When the NOSB holds its fall meeting later this month, members will once again revisit the issue of which production methods meet the criteria for “excluded methods” in organic.
“Excluded methods” refers to the “terms defined” section of organic regulations, related to genetic engineering, which states:
Excluded methods. A variety of methods used to genetically modify organisms or influence their growth and development by means that are not possible under natural conditions or processes and are not considered compatible with organic production. Such methods include cell fusion, microencapsulation and macroencapsulation, and recombinant DNA technology (including gene deletion, gene doubling, introducing a foreign gene, and changing the positions of genes when achieved by recombinant DNA technology). Such methods do not include the use of traditional breeding, conjugation, fermentation, hybridization, in vitro fertilization, or tissue culture.
Since 2001, when consumer uproar forced the U.S. Department of Agriculture (USDA) to keep GMOs out of organic, genetic engineering has evolved to include a host of new technologies that didn’t exist 15 years ago.
The onslaught of new technologies has led to industry pressure on the NOSB to consider allowing some of these newer technologies—including gene-editing technologies such as CRISPR and mutagenesis (a method of plant breeding that involves subjecting plants to radiation, or dousing them in chemicals, in a way that scrambles their genes in order to produce new traits)—in organic.
Organic consumers and farmers have consistently opposed allowing any of these technologies in organic. But a statement made last summer by USDA Under Secretary Greg Ibach has stoked new fears that industry lobbyists intend to keep pushing their plan to corrupt organic standards.
In July, during the House Committee on Agriculture Subcommittee on Biotechnology, Horticulture, and Research hearing, Ibach said this:
“As the National Organic Standards Board set the rules originally, GMOs are not eligible to be in the organic program. However, we’ve seen new technology, including gene-editing, that accomplishes things in shorter periods of time than a natural breeding process can. I think there is the opportunity to open the discussion to consider whether it is appropriate for some of these new technologies that include gene-editing to be eligible to be used to enhance organic production and to have drought and disease-resistant varieties, as well as higher-yield varieties available.”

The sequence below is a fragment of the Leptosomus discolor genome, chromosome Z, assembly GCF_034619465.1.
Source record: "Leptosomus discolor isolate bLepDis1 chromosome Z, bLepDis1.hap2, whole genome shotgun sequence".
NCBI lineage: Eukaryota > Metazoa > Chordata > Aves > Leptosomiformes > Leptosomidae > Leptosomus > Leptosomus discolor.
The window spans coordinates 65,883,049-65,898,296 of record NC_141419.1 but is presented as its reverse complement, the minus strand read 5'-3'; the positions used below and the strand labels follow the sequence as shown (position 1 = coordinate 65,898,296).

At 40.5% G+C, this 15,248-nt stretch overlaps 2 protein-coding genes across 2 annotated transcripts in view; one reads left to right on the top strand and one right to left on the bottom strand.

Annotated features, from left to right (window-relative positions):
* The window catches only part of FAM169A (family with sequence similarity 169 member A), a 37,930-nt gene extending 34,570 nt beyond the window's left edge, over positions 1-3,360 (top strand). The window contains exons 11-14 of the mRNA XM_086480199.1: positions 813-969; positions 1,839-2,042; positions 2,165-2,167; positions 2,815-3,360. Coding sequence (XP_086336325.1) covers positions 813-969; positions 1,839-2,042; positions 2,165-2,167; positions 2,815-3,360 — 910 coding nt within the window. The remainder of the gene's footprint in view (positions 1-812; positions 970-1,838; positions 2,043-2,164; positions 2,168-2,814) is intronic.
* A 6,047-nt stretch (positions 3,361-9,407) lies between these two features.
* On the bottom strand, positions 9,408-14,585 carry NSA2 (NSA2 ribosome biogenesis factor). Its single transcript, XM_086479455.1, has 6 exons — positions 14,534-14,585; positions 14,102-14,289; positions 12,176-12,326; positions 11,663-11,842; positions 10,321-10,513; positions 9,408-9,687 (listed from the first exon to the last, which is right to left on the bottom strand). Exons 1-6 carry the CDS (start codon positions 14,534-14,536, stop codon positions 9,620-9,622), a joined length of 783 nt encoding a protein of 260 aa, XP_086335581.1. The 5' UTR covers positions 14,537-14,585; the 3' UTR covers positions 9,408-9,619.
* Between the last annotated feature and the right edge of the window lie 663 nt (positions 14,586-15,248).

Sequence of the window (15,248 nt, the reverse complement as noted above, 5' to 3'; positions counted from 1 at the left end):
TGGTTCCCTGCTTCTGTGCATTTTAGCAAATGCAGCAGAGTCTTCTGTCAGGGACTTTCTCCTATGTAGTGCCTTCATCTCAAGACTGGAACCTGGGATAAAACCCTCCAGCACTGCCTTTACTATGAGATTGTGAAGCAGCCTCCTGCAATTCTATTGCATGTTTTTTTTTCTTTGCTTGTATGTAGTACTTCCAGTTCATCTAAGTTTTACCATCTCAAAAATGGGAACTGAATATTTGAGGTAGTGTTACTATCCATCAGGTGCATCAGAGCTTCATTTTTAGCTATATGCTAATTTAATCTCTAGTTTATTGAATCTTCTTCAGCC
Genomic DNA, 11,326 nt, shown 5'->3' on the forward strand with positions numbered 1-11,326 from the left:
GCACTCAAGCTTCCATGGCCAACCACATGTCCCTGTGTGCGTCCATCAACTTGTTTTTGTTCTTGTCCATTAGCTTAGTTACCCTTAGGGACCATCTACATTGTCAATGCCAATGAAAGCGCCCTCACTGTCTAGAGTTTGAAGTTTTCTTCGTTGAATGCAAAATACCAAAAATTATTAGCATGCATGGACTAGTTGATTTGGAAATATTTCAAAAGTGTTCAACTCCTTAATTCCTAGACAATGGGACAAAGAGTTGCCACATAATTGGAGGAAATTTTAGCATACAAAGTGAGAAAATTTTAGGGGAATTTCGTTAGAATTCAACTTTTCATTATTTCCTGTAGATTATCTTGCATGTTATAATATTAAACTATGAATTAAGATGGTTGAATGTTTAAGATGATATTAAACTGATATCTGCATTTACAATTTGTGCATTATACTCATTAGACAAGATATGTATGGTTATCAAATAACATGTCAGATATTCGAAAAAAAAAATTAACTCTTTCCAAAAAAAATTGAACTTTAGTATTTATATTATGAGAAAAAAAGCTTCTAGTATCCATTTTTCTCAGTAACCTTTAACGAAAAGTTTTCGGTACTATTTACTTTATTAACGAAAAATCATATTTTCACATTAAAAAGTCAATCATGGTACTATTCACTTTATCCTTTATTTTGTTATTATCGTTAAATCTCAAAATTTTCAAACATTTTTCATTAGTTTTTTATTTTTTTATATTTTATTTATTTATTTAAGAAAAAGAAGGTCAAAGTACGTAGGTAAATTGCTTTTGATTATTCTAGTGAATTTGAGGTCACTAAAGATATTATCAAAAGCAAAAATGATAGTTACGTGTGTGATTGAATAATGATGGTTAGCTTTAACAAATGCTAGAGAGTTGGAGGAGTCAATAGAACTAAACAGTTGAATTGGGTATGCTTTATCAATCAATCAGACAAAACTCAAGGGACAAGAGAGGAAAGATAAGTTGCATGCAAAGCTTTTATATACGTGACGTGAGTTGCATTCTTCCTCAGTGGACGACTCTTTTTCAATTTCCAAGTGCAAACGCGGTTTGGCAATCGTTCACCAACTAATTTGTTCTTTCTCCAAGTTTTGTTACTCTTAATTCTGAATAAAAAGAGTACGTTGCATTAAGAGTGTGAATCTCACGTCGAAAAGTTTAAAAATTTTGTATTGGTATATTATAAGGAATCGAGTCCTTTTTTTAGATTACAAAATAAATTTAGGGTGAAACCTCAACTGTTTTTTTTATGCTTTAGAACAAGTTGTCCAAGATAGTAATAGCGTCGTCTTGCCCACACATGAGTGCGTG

That comment didn’t sit well with the Organic Farmers Association (OFA), which immediately fired off a letter to U.S. Secretary of Agriculture Sonny Perdue.
In the letter, signed by more than 80 organizations (including Organic Consumers Association), OFA said that “the organic community is united that WE DO NOT WANT TO revisit the conversation about genetic engineering in organics, and all forms of genetic engineering should remain excluded methods under the National Organic Program.”
OCA got its start fighting to keep GMOs, along with irradiation and sewage sludge, from being allowed in organic. We’re not about to give up that fight now.
But given growing industry pressure, amplified now by Ibach, it’s critical that consumers continue to make it clear to NOSB members, so they can make it clear to the Trump administration, that we reject all forms of GMO production in organic.
And it’s worth reminding the NOSB and the National Organic Program that they don’t have the power to allow GMOs in organic by through their own policymaking.
The only legal pathway for adding GMOs to organic production must include a formal rulemaking process that leads to a change in federal regulations—something organic consumers and farmers would marshall all their resources to fight.